After Ben graduates, he skips college, moving to upstate New York for dead-end jobs and dead-end affairs with women he has trouble connecting with. In a section that calls to mind Bret Easton Ellis, if he were (somehow) in control of his instrument, he meets his ex-girlfriend Arly at the Gansevoort, where he spots Cindy Crawford, “her high heels clicking, taking the lobby entrance into the bar. The security thug was an enormous horror movie fly with multi-faceted, glinting pupils. The guy pushed a button as Ben approached to let him on the elevator, indicating acceptance at the same time he indicated contempt.’’

Other troubles await.

“The door to eight-sixteen was cracked open. What awaited? He walked in, realizing with relief there’d be a mini-bar, he could have a drink and calm down even if it was too late to rethink things. He could catch his breath.

She lay naked on the bed, turned toward him. Had she been crying?’’

More portraits in pain ensue: Ben’s crush on Gina, his next door neighbor’s wife; a tragic-comic visit from his Bailey friend, LouLou, and her girlfriend, Dale, who want him to be a sperm donor; and failed attempts to reconnect with Jasper, who’s moved to California to another life, another world.

Things come crashing down when he hears from LaVerdere (he’s usually referred to by his last name, the adolescent tropes prevail). A confession, and a confrontation, ensue. No spoilers here, but brace yourself, this is no easy conversation.

The pose has been broken, and the poor, bare, forked animal remains, though not without pretension, since that’s all his former teacher has to hold on. Ben holds on, too, trying to pick up the pieces.

The novel ends with his driving Dale (she and LouLou have broken up) to an event at the Brooklyn Botanical Gardens. Both are broken, but doing their best.

“The cars were moving fast on the West Side Highway,’’ Beattie writes, echoing Fitzgerald, and Jordan Baker. “Once you knew how to drive in New York, your instincts never failed you. But you couldn’t hesitate, once you pulled out; you never signaled, and when you shot into the next lane, you had to keep accelerating…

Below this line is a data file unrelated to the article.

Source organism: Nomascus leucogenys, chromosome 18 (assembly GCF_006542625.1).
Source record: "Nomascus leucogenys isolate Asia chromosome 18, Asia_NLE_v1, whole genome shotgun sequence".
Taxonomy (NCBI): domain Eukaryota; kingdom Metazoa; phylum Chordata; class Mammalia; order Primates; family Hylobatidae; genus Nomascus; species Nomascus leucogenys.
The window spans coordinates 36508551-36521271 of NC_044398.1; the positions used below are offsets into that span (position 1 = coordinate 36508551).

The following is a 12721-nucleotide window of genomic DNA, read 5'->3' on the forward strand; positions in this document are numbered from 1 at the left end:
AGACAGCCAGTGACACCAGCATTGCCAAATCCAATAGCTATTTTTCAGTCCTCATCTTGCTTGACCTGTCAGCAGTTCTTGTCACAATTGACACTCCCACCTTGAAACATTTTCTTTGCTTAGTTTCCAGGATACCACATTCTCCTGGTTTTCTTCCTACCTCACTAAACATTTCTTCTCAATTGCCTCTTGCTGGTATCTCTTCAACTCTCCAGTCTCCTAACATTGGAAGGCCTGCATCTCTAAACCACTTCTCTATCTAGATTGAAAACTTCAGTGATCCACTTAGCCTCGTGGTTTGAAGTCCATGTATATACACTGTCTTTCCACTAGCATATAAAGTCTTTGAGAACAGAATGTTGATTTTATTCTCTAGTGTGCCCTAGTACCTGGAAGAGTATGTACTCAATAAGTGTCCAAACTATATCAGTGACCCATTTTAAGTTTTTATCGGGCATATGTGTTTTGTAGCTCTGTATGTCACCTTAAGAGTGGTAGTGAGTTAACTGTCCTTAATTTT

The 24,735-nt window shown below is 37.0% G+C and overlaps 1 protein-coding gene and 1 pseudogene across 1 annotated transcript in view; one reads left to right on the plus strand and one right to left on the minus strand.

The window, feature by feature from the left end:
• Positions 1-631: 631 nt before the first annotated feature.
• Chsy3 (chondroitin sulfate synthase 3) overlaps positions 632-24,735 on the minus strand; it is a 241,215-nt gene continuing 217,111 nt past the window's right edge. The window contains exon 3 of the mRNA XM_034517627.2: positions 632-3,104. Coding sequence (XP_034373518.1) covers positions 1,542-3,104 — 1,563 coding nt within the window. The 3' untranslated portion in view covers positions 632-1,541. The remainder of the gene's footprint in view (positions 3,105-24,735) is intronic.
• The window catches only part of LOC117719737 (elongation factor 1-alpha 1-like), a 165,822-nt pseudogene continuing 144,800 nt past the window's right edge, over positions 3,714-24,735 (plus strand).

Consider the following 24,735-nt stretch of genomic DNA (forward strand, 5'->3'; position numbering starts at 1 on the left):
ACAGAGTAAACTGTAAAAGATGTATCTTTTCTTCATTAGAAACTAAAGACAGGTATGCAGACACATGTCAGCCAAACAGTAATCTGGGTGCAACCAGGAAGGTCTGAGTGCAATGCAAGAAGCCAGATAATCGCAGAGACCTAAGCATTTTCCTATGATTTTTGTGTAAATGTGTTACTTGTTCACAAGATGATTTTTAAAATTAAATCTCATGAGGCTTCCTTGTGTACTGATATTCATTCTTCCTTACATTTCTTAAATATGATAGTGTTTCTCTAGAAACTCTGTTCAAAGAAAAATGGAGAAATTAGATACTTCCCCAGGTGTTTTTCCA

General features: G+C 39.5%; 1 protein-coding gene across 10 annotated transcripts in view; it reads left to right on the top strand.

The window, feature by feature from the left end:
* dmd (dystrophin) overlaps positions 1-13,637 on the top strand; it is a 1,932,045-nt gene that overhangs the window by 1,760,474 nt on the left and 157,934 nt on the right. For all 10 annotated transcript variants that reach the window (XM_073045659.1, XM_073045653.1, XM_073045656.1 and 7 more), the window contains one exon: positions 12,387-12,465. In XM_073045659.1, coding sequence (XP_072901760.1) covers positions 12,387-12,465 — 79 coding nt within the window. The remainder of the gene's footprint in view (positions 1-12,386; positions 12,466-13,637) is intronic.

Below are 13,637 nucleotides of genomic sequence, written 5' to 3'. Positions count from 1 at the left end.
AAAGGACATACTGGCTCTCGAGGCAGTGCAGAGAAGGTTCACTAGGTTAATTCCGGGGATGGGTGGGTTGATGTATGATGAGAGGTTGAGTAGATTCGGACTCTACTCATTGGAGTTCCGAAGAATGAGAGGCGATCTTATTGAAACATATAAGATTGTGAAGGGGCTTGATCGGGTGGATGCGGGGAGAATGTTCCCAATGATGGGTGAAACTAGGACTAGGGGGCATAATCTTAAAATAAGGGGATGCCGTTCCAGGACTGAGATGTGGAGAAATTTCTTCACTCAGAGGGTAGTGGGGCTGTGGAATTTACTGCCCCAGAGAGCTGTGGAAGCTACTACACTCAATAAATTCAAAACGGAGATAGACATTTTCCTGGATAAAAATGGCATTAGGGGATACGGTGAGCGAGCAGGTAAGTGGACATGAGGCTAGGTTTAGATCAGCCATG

“They continued downtown—a word that had become, in his lifetime, synonymous with what wasn’t there. They could build all the new buildings and parks and memorials they wanted, but downtown would always be the absence of what used to exist.’’

But it’s Ben’s own absence, his life as a suffering spectator, which he’s really mourning.

In the still compelling coda to Chilly Scenes, Beattie wrote, “It would be a waste of time just to stare at snowflakes, but she was counting, and even that might be a waste of time, but she was only counting the ones that were just alike.”

Baby, it’s cold outside. The truth hurts. But it’s worth knowing.

Ann Beattie will be at the Bay Area Book Festival on Sunday, May 5th at 3:15pm,  in conversation with Carol Edgarian. More details available here.

2 thoughts on “‘A Wonderful Stroke of Luck’ by Ann Beattie: Familiar Themes, New Territory

  1. Wow, it’s like Couples for young people, the tone is like the ghost of the narrators in Hans Koning’s novels come to life post their adventures in wandering, getting by and beginning to know something of the opposite sex, by turns confident, weary.

  2. Not gonna get into this any farther than this comment…but I feel you mischaracterized my review. I laid out clearly why I thought this typo was indicative of a larger problem and didn’t characterize it as the novel’s only–or primary–problem. I am not arguing, at all, with your position–different strokes for different folks. Just that my own assessment was one I gave careful thought to and worked very hard to be respectful, even though I thought the book was deeply flawed. I’ll say no more but I’ll post this link for those who’d like to read the whole review, not the aside. https://www.nytimes.com/2019/04/02/books/review/ann-beattie-a-wonderful-stroke-of-luck.html